Hot Spot: The Old Stone Church - The Fisherman

Hot Spot: The Old Stone Church

This one brings me back to the year after high school, I was working a later shift, 1:30 to 9 p.m. and I had the whole morning to do whatever I felt like. At the time, I was living in Westborough, MA and did a lot of fishing at Wachusett Reservoir in search of a giant lake trout. I fished spots all over the lake, but the Old Stone Church is a great spot because it’s extremely easy to access and the fishing there can be quite good. There’s ample parking on the south side of Beanman Street in West Boylston, right near the gate (just don’t park in front of the gate or you may be towed and ticketed).

From the parking area it’s barely a tenth of a mile to the water’s edge on the point below the picturesque Old Stone Church. A short, sand and gravel, beach wraps around the point here with some larger boulders scattered throughout. I spent one particularly cold and windy morning laying down beside one of the larger rocks to stay out of the biting wind, positioned so that I could see my rod tip, while I shivered and waited for a bite. Luckily, a bite did come that frigid day, but the 14-inch laker was only memorable because I froze myself half to death for the opportunity to catch it!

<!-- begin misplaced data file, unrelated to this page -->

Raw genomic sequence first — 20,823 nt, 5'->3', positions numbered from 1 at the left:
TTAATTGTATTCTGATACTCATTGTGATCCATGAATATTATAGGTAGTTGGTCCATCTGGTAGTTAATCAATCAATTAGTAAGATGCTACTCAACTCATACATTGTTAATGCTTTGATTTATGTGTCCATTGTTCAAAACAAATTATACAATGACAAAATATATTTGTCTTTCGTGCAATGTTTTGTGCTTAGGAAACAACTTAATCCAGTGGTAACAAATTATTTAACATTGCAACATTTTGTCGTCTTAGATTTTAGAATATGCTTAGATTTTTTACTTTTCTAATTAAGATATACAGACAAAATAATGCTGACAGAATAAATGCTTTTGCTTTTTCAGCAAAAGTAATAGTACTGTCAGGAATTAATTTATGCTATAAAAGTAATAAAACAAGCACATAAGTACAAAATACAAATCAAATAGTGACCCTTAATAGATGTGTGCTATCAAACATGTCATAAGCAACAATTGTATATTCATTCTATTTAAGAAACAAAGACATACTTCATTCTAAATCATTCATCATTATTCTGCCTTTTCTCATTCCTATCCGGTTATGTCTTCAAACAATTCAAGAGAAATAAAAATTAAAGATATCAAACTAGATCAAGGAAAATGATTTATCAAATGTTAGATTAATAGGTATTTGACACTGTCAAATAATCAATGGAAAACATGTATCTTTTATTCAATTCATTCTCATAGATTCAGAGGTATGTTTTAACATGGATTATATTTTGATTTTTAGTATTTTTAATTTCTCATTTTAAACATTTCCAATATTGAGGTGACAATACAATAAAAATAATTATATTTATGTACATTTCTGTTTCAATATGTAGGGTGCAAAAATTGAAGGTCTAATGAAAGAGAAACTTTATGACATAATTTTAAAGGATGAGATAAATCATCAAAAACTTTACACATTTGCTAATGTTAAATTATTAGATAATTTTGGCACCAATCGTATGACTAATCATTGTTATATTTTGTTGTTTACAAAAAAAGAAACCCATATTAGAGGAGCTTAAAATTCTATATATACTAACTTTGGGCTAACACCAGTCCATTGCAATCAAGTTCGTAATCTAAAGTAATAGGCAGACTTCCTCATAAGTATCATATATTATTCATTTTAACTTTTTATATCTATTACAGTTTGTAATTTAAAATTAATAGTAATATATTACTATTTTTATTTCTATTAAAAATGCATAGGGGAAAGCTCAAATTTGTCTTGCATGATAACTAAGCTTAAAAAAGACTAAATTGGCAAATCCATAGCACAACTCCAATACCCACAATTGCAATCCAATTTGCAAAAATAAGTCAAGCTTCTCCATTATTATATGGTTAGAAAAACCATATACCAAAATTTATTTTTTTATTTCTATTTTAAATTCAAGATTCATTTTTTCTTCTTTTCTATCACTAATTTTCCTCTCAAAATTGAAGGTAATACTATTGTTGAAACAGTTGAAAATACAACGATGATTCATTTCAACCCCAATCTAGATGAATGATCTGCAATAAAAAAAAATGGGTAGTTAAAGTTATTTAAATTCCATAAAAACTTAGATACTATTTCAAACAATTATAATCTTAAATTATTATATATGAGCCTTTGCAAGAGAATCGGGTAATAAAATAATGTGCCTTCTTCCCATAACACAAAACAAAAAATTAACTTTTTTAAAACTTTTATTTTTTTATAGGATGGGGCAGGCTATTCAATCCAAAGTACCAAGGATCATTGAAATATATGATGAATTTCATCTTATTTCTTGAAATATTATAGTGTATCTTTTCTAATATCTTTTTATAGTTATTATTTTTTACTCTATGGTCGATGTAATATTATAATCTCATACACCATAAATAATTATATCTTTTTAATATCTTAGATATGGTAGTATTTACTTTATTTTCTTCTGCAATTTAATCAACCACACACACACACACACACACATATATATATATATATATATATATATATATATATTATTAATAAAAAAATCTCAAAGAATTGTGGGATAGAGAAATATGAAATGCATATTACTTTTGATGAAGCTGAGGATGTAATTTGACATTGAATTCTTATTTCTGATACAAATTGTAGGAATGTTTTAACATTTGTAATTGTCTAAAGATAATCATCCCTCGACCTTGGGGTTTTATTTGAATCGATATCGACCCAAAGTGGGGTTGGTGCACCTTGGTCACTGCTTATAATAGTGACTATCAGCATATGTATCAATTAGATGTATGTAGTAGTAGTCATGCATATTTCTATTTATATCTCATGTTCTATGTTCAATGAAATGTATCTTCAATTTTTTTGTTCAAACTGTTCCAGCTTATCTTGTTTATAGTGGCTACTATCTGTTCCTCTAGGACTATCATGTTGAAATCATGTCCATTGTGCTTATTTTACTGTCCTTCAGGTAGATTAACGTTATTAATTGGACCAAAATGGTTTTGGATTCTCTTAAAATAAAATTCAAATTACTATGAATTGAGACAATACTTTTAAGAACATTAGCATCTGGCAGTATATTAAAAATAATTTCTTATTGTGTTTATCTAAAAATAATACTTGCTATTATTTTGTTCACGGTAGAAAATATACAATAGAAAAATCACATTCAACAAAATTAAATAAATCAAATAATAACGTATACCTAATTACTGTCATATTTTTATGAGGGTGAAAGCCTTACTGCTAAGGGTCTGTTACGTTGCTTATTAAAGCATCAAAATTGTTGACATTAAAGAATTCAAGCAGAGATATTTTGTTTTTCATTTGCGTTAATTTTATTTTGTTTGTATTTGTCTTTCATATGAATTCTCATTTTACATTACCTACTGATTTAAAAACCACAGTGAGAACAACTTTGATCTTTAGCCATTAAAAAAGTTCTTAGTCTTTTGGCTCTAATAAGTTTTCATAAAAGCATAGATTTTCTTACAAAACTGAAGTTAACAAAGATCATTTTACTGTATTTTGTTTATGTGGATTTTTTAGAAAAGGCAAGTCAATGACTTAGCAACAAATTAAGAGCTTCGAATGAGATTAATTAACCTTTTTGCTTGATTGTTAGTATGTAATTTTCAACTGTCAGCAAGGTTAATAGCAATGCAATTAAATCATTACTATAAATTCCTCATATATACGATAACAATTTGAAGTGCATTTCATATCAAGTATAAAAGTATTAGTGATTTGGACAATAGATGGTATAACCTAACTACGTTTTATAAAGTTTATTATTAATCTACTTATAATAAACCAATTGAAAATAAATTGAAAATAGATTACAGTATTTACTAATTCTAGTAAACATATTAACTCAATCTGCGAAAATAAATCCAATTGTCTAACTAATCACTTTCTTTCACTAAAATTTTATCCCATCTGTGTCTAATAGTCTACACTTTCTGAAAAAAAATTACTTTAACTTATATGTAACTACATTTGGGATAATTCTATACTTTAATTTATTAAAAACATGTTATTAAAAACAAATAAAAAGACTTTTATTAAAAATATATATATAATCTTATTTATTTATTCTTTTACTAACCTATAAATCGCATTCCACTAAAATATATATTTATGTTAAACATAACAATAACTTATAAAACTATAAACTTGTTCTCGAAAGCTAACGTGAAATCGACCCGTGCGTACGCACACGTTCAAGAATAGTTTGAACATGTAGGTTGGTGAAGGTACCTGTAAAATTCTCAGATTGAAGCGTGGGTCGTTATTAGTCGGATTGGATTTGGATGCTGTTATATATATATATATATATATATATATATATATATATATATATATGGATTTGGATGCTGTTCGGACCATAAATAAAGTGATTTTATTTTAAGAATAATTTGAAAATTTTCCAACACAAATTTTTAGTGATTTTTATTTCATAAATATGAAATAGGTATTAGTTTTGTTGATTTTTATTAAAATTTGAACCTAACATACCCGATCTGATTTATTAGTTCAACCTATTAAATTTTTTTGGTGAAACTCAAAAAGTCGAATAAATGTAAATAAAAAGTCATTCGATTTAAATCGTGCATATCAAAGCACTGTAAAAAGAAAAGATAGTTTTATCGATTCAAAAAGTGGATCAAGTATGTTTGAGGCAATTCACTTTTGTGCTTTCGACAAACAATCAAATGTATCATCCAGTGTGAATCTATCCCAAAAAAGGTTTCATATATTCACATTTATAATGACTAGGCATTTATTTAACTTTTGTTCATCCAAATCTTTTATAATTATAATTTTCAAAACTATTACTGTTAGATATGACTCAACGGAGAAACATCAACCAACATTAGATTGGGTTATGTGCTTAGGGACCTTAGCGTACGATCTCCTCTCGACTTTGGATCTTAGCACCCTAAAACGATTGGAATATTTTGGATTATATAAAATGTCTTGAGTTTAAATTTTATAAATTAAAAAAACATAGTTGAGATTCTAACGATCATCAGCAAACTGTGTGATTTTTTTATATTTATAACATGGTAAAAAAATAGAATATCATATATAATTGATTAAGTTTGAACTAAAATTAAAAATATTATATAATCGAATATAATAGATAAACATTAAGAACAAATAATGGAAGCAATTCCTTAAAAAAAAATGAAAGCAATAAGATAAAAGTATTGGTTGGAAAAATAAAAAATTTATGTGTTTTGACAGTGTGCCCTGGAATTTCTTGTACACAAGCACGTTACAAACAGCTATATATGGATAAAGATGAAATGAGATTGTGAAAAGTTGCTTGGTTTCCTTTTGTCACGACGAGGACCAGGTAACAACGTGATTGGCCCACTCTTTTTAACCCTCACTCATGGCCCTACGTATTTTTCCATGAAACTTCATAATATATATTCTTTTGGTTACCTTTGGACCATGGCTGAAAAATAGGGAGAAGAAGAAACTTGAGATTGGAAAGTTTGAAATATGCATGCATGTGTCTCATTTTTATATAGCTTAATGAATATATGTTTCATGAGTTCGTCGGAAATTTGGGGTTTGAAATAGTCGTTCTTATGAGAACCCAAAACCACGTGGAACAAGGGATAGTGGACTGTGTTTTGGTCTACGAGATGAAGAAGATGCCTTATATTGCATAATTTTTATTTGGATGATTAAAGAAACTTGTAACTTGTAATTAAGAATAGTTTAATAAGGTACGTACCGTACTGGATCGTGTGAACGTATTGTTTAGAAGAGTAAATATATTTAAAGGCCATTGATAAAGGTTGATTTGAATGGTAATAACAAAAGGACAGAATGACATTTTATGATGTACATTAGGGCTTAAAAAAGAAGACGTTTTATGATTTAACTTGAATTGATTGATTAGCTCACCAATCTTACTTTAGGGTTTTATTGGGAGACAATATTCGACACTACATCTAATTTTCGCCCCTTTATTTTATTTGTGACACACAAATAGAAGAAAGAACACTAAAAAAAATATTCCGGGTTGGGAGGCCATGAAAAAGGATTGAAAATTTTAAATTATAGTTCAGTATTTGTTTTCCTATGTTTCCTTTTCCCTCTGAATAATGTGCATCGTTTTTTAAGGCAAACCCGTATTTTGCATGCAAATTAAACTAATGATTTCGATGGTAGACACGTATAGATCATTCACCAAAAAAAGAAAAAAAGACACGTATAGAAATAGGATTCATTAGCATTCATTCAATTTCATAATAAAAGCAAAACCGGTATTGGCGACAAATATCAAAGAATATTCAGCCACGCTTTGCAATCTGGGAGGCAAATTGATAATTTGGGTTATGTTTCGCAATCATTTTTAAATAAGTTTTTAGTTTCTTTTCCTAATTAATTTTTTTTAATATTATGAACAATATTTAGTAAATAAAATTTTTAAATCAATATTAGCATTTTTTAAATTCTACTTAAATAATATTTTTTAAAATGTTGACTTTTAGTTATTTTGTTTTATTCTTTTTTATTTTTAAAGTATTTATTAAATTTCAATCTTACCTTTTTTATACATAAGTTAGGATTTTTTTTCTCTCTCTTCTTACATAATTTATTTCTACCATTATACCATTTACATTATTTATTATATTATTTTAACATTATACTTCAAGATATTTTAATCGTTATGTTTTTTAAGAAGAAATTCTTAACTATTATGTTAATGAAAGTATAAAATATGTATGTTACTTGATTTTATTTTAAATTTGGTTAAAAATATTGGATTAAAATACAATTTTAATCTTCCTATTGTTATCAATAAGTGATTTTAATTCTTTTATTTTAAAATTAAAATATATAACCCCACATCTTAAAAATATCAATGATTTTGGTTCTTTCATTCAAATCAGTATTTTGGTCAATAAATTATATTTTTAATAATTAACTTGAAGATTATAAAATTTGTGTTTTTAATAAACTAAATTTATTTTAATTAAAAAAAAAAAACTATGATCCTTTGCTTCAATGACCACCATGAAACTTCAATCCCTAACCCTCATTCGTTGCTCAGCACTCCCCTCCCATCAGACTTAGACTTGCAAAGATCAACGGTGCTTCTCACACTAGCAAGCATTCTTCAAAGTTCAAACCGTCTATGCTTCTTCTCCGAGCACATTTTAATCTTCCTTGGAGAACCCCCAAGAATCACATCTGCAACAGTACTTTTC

This point offers casting access to the deepest portion of Thomas Basin, the arm of the large lake that reaches north from the causeway where Route 12/140 crosses. Here you’ll find depths of 30 to 40 feet and you’ll be surprised how long it takes for your lure or bait to reach bottom. Thomas Basin has a history of producing large fish, both the former Massachusetts State Record lake trout (24 pounds) and current record rainbow trout (13.8 pounds) were caught inside Thomas Basin and the rainbow trout was caught on a nightcrawler floated below a bobber casting beneath the granite slab walls of the Old Stone Church. (If my memory serves, the laker was caught on a half-ounce Kastmaster).

Most of my fishing here was done with shiners fished on the bottom with a slip-sinker rig, but I have taken lakers on Kastmasters and Krocodiles here as well, snap-jigged off the bottom. Rounding the point you’ll find a shallower, protected area north of the Church, I’ve landed a few solid smallmouth bass along this stretch using various methods, live shiners, plastic worms, floating Rapalas. These days I’d probably target the area using jerkbaits and Ned Rigs.

The easy access here does mean that it’s a spot that’s often occupied unless you take the early bird approach and get there first. However, that ease of access also makes it a great spot to bring kids to fish, and if they get bored, there’s lots of shoreline to explore as well. The thing I always loved about Wachusett was that it felt like striper fishing. There are monster fish in that lake, like the 24-pound record or the photo that was pressed under the glass on the counter at B&A Bait and Tackle in West Boylston back in the day. Captured in a state electroshock survey of the lake, the massive laker measured over 40 inches and was said to weigh in excess of 30 pounds. While I can’t confirm its actual weight, it served as a constant motivator for me and kept me coming back day after day when I couldn’t make the longer ride to fish the salt.

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